Business-Radical-Radish2

Bags of locally grown yellowfin potatoes, Billow Cloud Soaps and more sit available for purchase last week at the Radical Radish mobile food cart/farmstand in Waldport.

WALDPORT — It wasn’t so long ago that Emily O’Neill felt a little nervous about the reception she and her husband, Paul, would receive from Waldport residents shortly before they opened the Radical Radish mobile farmstand and food cart.

“It’s pretty cool because when we arrived, we really didn’t know if the Waldport community would want us here or appreciate our type of food,” she said. “I guess we were thinking that people here were more into deep-fried food and that kind of thing. But I think slowly people have been letting us know that Yachats gets all the good food, and we need something that’s healthy and nourishing here in Waldport that we can enjoy here while we go out, and we thought, ‘maybe this is going to be a good idea.’”

Business-Radical-radish3

Since its opening in mid-June at 280 NW Hemlock St., directly across Highway 34 from the Central Oregon Coast Fire & Rescue station house, the Radical Radish has been exceeding the expectations of locals and visitors alike with farm-fresh ingredients served from its à la carte menu, as well as its fresh produce for take-home. Its standard hours are from 11 a.m. to 3 p.m., Mondays through Fridays. However, the Radical Radish expects to remain open today (Wednesday) through 7 p.m. to coincide with the Waldport Wednesday Market’s last-of-the-month 4 to 7 p.m. hours.

The Radical Radish’s à la carte menu features white or brown rice bowls and udon or vermicelli noodle bowls. Each come topped with a seasonal vegetable medley, a choice of sesame-soy, sweet-chili, teriyaki, curry-peanut or Korean barbecue sauces and a choice of farm-raised beef pork or chicken or tofu. The farmstand also offers a fresh selection of grab-and-go meals, side dishes, baked goods, produce and more.

“We’ve been slammed ever since we opened,” O’Neill said. “I couldn’t be more ecstatic, and I just feel really good about this. The amount of love that we’re getting, from both the locals and the tourists coming through, is really something special.”

Emily, a 32-year-old native of upstate New York, and Paul O’Neill, 30, originally from central Florida, met less than 10 years ago after both moved to Bend independently. After Emily was diagnosed with a gastrointestinal ailment, leaving her unable to eat a variety of foods, they got the idea to produce locally grown food options. The Radical Radish is just one element of their grand business venture.

Paul ditched the real estate industry, Emily was in education with an art school, and they purchased the 52-acre Yachats Farm, about six miles inland from the coast, with around 20 acres of farmland irrigated by a rainwater catchment system holding about 100,000 gallons of water.

“Paul owns the farm, and then I own the food truck, so technically I buy my food from Paul, as well as our neighbors,” Emily said. “We’re working with Yachats Forest Farm right now, and they’re a great couple that focuses on raising pigs and vegetables. That’s been working out really great, too.”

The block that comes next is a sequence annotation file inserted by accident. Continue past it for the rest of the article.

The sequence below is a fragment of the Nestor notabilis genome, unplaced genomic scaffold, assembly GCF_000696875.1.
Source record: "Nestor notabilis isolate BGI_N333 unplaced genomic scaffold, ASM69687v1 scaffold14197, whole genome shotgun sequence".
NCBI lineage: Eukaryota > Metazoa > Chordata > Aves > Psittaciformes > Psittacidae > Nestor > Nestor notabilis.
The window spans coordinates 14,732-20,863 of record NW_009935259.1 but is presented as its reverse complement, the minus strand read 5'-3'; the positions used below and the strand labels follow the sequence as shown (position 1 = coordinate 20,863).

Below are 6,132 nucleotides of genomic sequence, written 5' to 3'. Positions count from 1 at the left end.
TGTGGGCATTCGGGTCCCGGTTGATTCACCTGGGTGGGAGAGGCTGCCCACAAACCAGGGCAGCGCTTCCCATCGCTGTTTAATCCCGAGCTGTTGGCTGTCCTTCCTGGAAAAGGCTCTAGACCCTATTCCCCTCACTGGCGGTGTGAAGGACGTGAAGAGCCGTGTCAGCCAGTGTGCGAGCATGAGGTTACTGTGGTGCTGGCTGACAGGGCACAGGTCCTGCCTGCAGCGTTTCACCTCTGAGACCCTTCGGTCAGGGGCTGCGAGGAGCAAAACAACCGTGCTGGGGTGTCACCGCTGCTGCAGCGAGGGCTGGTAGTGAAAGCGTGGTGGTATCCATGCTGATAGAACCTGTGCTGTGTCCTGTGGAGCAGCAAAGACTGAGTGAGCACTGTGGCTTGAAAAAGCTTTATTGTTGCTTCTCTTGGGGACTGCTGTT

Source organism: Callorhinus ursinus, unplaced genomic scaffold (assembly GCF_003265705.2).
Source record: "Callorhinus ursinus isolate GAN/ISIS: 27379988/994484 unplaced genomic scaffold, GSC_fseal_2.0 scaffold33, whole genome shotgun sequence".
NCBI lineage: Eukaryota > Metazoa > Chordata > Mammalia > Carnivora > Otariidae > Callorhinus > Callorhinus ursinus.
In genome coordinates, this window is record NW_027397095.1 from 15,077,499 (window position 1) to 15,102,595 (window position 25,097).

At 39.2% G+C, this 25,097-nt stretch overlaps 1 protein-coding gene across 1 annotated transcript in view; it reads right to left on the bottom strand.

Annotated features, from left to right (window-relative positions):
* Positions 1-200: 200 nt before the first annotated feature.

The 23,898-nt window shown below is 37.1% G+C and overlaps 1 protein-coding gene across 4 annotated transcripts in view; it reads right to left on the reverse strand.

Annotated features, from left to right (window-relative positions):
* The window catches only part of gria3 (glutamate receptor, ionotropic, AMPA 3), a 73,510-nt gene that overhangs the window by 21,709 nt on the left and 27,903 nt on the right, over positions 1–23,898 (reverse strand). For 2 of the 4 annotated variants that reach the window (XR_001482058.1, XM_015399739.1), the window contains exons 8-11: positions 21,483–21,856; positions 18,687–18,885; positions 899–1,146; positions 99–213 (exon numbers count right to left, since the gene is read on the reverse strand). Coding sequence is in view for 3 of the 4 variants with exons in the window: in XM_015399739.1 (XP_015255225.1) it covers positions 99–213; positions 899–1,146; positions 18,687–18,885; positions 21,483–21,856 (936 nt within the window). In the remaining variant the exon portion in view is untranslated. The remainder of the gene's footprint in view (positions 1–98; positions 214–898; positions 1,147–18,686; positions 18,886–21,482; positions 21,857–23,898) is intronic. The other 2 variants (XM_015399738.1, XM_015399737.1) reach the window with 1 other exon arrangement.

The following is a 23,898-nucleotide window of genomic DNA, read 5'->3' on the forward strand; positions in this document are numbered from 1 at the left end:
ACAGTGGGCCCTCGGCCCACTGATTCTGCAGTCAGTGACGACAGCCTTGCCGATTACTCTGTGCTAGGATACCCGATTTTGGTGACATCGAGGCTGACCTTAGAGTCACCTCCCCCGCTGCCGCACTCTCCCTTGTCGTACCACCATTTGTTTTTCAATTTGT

The O’Neills are also working with the Oregon State University School of Natural Resources to help them nurture the farmland into abundant production. Yachats Farm focuses on naturally produced and carefully harvested fruit, vegetables, poultry and forest edibles.

The O’Neills also took ownership of 111 Highway 101 in the downtown Yachats, overlooking both the Yachats River and Pacific Ocean, and they hope in the not-too-distant future to deliver their idea of a farmstand to the site.

“Our goal in the beginning phase is to reimagine and improve upon the community farmstand concept while incorporating a regenerative design with minimal environmental impact,” the O’Neills wrote on the Yachats Farmstand website, www.yachatsfarmstand.com.

But for the time being, the O’Neills are focused on their mobile farmstand/food truck in Waldport. Emily says the couple works well together, with Paul handling most of the logistics and Emily doing most of the design work, whether at the farm or the farmstand.

Emily says the welcome the O’Neills have enjoyed from the community has made all the effort they’ve put into their business worthwhile.

“It’s like a natural high after work every day, which is everything I could ever ask for out of a job,” Emily said after closing the food cart late last week. “A business owner obviously goes into business to make some profit, but now I almost feel like we’re just doing this to feel the love. It’s really been amazing and it continues to be amazing.”

(0) comments

Welcome to the discussion.

Keep it Clean. Please avoid obscene, vulgar, lewd, racist or sexually-oriented language.
PLEASE TURN OFF YOUR CAPS LOCK.
Don't Threaten. Threats of harming another person will not be tolerated.
Be Truthful. Don't knowingly lie about anyone or anything.
Be Nice. No racism, sexism or any sort of -ism that is degrading to another person.
Be Proactive. Use the 'Report' link on each comment to let us know of abusive posts.
Share with Us. We'd love to hear eyewitness accounts, the history behind an article.